J. Lo's new music video for "I Luh Ya PaPi" is out, and it's the most fun — and, blessed be, actually effective — media commentary via music video to emerge from the lurid swamp of pop culture in recent memory.
The video opens with J. Lo sitting on a couch with two friends while some lame old record label guy presents his various music video concepts. All of them suck, and J. Lo and friends reject them all derisively. After a minute of this, one of the women notes, "If she was a guy, we wouldn't be having this conversation at all." From there, the question is raised: "Why do men always objectify the women in every single video? Why can't we, for once, objectify the men?" It's a very good query, and so J. Lo's friends set out to answer it themselves, through an elaborate fantasy sequence that begins with the narration, "It could start with her on the bed with a bunch of naked guys, for no reason!..." and ends with, "And then we could be the entourage that does nothing!"
And thus we are treated to J. Lo on a bed with a bunch of naked guys, which cuts to a graceful shot of a sleeping man in boxer shorts that looks straight out of the recent "Groin Gazing" fashion spread. From there, we follow J. Lo to the pool, where oily men in Speedos abound, to the driveway, where shirtless men seductively wash J. Lo's several cars (and their abs sometimes), to the yacht, where more men in Speedos abound and occasionally make little twerking motions.
Significantly, J. Lo and her friends/backup dancers are the ones with the agency here: the video is framed as an elaborate joke-fantasy narrated by them. This is the exact opposite of Lily Allen's "Hard Out Here" video, which tried — and failed — to make the same sort of commentary on the objectification of women in the music industry. The reason it failed so utterly was because Allen's finished video ended up reducing her (predominantly black) backup dancers to sexualized props and setting them up as the mindless, gross industry norm against which Lily Allen is the exception, the "real" woman. In her criticism of the racism in the "Hard Out Here" video, Erin Gloria Ryan wrote:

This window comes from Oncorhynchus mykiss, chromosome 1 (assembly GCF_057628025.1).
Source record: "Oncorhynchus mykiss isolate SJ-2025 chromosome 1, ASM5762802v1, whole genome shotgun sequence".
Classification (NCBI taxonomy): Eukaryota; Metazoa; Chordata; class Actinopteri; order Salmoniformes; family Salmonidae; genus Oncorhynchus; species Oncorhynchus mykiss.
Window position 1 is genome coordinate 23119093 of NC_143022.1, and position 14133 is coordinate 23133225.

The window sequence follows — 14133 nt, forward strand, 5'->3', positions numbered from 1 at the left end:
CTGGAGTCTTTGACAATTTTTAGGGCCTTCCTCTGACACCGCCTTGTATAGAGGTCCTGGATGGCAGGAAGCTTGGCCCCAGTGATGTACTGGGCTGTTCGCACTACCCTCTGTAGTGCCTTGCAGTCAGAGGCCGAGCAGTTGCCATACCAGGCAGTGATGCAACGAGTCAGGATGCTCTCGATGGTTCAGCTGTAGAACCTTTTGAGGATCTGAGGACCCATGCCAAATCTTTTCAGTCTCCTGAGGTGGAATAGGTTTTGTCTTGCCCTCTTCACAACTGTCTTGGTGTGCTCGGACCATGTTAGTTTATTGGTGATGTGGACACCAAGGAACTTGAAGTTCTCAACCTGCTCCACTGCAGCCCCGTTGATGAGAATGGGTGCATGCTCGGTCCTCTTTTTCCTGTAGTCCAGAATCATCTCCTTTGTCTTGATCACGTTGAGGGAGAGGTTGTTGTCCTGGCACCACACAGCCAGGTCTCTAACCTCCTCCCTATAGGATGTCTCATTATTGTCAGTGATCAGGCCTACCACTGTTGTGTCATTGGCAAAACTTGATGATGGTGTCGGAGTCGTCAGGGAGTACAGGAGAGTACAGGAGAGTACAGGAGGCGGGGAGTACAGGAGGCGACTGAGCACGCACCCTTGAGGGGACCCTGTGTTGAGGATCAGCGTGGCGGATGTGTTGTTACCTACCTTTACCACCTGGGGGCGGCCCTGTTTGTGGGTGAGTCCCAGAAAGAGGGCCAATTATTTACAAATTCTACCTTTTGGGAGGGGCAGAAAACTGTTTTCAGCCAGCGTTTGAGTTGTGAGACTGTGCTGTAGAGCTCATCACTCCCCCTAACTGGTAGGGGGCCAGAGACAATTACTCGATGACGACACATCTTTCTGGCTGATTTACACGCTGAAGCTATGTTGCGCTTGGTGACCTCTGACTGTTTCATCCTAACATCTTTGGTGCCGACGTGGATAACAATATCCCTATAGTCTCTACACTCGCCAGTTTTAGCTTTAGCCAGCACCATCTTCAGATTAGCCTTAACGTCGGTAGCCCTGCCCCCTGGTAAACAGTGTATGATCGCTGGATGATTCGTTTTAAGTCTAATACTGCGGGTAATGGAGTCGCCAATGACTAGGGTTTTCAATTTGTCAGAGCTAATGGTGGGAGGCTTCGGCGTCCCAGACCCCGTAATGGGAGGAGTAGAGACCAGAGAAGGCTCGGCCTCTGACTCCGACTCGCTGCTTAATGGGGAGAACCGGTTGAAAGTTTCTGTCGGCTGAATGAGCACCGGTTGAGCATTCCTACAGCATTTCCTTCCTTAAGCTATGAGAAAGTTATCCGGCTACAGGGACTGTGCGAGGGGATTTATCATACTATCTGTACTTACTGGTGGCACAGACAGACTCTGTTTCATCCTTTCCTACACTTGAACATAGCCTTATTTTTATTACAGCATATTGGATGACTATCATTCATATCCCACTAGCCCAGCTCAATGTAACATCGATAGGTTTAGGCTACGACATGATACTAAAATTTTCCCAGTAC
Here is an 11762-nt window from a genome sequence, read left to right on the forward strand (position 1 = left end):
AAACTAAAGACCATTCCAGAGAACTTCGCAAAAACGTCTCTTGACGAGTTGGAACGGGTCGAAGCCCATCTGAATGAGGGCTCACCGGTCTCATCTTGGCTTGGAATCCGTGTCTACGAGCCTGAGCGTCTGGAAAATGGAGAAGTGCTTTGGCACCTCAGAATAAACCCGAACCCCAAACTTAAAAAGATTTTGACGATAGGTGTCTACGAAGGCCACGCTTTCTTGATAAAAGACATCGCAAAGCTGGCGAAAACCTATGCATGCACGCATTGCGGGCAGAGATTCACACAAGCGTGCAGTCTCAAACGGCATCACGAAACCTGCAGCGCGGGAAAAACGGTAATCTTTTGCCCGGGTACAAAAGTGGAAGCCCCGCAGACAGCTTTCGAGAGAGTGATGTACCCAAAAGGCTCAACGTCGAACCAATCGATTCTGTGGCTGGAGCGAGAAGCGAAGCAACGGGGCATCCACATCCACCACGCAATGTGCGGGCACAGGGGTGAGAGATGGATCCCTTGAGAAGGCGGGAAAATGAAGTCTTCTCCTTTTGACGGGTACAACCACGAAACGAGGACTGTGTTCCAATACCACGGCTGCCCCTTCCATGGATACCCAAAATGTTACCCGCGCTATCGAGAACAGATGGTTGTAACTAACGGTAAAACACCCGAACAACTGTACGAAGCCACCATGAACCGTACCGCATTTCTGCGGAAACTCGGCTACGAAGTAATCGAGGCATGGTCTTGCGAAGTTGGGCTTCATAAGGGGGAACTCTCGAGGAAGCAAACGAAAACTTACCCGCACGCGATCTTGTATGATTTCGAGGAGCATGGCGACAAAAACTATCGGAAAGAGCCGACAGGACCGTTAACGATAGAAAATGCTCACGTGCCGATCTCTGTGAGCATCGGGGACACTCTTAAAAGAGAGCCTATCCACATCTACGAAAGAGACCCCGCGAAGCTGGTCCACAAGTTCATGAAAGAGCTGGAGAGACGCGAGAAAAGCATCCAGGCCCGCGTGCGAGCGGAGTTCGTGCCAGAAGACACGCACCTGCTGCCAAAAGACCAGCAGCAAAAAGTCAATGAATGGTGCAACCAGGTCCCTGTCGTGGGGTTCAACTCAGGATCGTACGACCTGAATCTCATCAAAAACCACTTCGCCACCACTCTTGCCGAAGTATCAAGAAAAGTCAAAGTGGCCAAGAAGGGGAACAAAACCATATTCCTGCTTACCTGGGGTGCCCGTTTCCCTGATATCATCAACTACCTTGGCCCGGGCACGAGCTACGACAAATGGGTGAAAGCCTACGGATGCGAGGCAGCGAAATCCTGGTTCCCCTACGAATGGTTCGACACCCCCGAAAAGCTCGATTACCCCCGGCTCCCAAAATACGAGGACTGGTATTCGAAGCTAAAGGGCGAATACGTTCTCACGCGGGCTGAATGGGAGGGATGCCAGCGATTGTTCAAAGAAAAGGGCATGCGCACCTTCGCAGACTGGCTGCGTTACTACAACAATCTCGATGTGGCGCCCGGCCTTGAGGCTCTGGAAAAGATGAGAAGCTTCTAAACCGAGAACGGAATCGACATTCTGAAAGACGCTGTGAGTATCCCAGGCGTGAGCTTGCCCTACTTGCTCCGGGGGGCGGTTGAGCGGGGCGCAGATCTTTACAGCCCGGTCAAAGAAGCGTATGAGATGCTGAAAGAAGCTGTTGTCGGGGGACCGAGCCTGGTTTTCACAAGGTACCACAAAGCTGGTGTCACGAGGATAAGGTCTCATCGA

The video's director wouldn't have had to do much to alleviate the problem of silent, sexualized backup dancers serving as a backdrop to Allen. If the point of the visual was to show that the dancers' agency had been taken away and they were used as props and that's just ridiculous that the music industry does that, they could have given the dancers a 2-second backstory.
In the "I Luh Ya PaPi" video the backup dancers don't just get a short backstory. They shape the entire video narrative, laughing in the face of the baffled white record label dude as they do it.
As Margaret Atwood has pointed out, laughing in the face of male power is one of the most threatening things a woman can do. In other words, this video isn't effective because it's the men being objectified, for once: it's because the women are laughing the entire time they're doing it. It's actually fairly subversive not to treat "sexy" with the grave seriousness our culture normally does, especially when media representations of women often try to reduce them to their "sexiness." Pointing out how totally ridiculous objectification often looks, and doing so effectively, is a big deal — it takes the very obvious message of "WOMEN CAN OBJECTIFY BODIES, TOO!" (duh, we know) and turns it into an interrogation of the way in which we, as a culture, consume people and images.